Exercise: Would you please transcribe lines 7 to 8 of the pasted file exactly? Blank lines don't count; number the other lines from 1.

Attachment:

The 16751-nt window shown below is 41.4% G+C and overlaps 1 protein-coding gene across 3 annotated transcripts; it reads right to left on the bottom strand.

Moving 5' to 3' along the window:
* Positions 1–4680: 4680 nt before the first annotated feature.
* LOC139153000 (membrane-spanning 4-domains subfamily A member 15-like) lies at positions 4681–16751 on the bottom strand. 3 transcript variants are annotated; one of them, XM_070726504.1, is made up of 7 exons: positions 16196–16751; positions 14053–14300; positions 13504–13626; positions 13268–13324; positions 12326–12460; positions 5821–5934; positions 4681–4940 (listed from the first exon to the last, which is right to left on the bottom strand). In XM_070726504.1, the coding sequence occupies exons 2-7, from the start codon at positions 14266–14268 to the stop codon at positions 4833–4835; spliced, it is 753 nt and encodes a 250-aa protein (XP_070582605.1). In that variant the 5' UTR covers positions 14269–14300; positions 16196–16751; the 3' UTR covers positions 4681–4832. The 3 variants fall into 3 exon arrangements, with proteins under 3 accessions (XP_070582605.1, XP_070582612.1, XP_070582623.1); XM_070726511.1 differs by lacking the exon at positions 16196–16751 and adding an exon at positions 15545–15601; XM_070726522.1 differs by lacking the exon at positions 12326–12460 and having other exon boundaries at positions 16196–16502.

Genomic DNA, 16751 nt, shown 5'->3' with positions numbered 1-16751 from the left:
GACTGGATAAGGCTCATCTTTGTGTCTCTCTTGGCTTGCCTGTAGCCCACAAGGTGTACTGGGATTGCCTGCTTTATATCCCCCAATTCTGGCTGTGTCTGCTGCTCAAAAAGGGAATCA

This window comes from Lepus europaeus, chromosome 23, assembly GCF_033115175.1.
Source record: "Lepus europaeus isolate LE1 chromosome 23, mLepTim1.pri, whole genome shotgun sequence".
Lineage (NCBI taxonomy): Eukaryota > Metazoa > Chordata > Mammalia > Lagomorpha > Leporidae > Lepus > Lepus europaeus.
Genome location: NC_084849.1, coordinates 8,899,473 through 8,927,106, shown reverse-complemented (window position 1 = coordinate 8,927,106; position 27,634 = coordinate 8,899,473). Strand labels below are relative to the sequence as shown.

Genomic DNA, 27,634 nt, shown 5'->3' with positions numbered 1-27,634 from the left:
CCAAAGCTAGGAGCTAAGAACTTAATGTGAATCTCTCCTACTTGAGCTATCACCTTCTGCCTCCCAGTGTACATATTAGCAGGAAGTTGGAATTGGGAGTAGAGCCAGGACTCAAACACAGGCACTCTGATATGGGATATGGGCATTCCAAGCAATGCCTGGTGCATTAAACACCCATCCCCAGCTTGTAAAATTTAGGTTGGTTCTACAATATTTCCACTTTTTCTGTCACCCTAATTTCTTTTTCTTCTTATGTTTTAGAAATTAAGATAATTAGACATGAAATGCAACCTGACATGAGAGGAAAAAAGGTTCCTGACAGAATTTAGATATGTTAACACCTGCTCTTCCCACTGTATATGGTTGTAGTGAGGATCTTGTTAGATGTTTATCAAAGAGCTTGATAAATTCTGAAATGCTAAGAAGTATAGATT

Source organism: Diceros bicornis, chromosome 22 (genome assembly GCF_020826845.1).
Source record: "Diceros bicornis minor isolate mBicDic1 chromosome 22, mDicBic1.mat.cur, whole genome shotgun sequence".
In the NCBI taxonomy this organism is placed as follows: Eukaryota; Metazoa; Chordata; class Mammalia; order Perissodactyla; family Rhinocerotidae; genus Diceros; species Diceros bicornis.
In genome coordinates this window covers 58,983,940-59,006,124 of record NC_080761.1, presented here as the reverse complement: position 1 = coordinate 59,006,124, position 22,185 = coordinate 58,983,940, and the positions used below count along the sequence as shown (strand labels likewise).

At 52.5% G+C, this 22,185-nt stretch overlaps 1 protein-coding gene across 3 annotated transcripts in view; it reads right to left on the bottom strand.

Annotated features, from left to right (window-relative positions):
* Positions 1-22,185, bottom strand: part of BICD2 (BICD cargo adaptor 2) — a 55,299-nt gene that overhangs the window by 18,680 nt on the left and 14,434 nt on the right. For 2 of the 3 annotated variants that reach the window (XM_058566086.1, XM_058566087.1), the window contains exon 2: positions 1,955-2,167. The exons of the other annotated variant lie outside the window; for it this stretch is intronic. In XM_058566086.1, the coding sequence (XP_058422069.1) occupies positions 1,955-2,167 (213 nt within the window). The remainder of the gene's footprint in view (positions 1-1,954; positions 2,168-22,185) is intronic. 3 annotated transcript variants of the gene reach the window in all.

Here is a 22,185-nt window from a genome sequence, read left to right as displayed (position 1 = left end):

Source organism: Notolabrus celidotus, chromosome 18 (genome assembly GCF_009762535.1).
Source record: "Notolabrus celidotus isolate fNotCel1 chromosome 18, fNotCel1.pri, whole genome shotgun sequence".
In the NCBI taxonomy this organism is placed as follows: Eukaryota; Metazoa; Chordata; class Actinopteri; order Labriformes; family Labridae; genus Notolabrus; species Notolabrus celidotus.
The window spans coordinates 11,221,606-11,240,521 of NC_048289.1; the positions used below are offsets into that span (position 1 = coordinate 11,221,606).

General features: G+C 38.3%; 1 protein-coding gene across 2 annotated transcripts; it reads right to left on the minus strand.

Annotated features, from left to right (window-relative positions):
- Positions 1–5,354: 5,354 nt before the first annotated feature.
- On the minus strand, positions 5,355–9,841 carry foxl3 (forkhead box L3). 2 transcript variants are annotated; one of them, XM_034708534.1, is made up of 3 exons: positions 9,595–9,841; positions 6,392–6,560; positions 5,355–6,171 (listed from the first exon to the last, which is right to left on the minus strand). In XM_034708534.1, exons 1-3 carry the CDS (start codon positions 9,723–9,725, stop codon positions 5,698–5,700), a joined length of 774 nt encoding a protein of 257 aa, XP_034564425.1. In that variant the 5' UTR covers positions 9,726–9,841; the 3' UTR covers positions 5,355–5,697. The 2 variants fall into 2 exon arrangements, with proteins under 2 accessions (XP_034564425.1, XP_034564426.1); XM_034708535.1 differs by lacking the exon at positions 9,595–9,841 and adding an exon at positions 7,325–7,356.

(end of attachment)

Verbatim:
This window comes from Lepus europaeus, chromosome 23, assembly GCF_033115175.1.
Source record: "Lepus europaeus isolate LE1 chromosome 23, mLepTim1.pri, whole genome shotgun sequence".